Some quick thumbnails of news and events.
Report on Native Youth’s Visit to the Vatican: On Thursday, June 14, Mitch Walking Elk and one of the Native youth who traveled to the Vatican in May will give an update on their trip and their efforts to get the Pope to officially revoke the Doctrine of Discovery. The event is free and open to the public. It will be held at St. Olaf Church (215 South 8th Street, Minneapolis) in the Forliti Gathering Room. Supper (also free) and social begins at 6:30 p.m. and the program runs from 6:45 – 8:30 p.m.
(Note: The Doctrine of Discovery refers to the religious and legal justification used by Europe’s colonial powers to claim lands occupied by indigenous peoples, seize their property and forcibly convert or enslave them. The Doctrine has its roots in 15th century papal edicts granting Spain and Portugal permission to seize foreign lands as long as no baptized Christians had a prior claim. The “Discovery Doctrine” was put into U.S. law through a series of 19th Century Supreme Court decisions. It still applies today.)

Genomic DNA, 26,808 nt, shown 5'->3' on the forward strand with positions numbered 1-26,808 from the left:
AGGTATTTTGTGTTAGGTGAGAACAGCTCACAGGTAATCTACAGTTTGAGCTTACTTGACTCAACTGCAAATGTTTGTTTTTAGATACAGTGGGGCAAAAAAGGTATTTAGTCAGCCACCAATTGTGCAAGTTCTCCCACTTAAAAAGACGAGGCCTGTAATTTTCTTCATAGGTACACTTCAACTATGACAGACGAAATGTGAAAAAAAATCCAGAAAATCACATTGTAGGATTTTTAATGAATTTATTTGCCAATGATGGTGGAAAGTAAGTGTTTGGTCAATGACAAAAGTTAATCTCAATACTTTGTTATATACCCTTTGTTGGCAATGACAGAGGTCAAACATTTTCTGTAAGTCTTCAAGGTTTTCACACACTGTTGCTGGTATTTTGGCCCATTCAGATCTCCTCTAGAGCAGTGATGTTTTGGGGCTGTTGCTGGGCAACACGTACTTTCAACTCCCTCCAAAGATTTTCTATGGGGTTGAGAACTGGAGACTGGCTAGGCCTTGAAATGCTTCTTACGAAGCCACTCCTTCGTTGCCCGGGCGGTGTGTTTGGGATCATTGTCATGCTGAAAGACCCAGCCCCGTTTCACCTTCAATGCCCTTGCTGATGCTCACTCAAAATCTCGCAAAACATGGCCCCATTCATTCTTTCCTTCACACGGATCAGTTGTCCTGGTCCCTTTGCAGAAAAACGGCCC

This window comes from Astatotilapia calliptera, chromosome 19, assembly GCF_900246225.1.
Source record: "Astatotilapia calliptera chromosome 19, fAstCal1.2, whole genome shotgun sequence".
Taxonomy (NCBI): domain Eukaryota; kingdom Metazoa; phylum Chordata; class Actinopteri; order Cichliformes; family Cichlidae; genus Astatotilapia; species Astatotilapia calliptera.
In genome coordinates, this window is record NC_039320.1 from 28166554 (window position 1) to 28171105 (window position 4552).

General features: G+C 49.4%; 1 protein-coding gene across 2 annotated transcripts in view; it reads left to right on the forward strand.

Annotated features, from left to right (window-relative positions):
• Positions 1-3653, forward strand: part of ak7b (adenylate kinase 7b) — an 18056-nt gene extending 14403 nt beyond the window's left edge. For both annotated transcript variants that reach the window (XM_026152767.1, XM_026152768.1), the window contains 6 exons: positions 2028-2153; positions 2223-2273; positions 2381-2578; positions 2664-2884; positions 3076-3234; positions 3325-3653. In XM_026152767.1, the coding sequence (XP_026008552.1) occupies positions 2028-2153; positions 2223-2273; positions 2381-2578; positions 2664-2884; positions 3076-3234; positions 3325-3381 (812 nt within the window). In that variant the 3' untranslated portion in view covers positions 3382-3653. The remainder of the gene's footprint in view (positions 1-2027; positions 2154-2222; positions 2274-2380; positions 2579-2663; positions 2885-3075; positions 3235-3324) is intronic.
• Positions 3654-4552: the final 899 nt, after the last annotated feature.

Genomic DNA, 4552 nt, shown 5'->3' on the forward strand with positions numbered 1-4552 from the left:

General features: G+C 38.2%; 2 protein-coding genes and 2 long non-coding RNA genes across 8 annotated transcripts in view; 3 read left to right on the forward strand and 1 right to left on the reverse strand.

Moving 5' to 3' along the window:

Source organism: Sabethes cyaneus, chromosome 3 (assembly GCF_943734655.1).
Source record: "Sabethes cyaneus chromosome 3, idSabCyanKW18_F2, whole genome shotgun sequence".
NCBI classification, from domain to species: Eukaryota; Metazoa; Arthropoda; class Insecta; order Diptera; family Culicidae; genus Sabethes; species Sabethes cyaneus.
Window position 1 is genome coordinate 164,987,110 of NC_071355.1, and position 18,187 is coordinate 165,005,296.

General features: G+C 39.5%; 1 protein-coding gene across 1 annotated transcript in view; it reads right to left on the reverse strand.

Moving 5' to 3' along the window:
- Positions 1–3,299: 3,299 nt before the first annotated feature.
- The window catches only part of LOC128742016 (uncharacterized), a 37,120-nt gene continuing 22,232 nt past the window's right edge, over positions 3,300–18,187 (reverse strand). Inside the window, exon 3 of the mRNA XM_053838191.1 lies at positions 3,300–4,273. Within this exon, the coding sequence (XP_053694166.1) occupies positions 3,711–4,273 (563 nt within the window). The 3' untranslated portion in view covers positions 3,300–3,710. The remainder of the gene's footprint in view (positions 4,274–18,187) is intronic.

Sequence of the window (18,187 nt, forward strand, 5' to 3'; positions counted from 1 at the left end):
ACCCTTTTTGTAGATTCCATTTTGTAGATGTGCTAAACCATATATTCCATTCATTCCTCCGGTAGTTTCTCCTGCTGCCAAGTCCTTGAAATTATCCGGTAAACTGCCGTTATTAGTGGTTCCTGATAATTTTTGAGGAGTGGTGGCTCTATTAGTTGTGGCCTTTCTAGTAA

Art Opening: Horse Nation of the Očhéthi Šakówiŋ: The exhibit explores how horses shape the history, spirituality, and culture of the Dakhóta, Nakhóta, and Lakȟóta (Dakota, Nakota, and Lakota) people, collectively known as the Očhéthi Šakówiŋ (Seven Council Fires).
Horse Nation opened this week and is on view through October 10 at All My Relations Gallery, 1414 East Franklin Avenue, Minneapolis. The exhibition features more than 20 artworks—including paintings, textiles, film, and beadwork—by nationally renowned contemporary Native American artists.
Star Tribune Op/Ed: Why public should hear our ‘necessity defense’: This piece is written by Valve Turner Emily Johnston. (Valve turner refers to advocates who turn off crude oil pipelines in opposition to the climate change impacts of fossil fuels.) Johnston, 50, was arrested on Oct. 11, 2016 for participating in a valve turner action on Enbridge pipelines 4 and 67 in Leonard, Minn. Here is a snippet from the piece:
We might even get to use the legal “necessity defense” (see tinyurl.com/necessity-def), which would allow us to bring expert witnesses (scientists, mostly) to testify not only to what we did (which we’ve never denied) but also why we did it and why our actions were a reasonable response to an unreasonable crisis.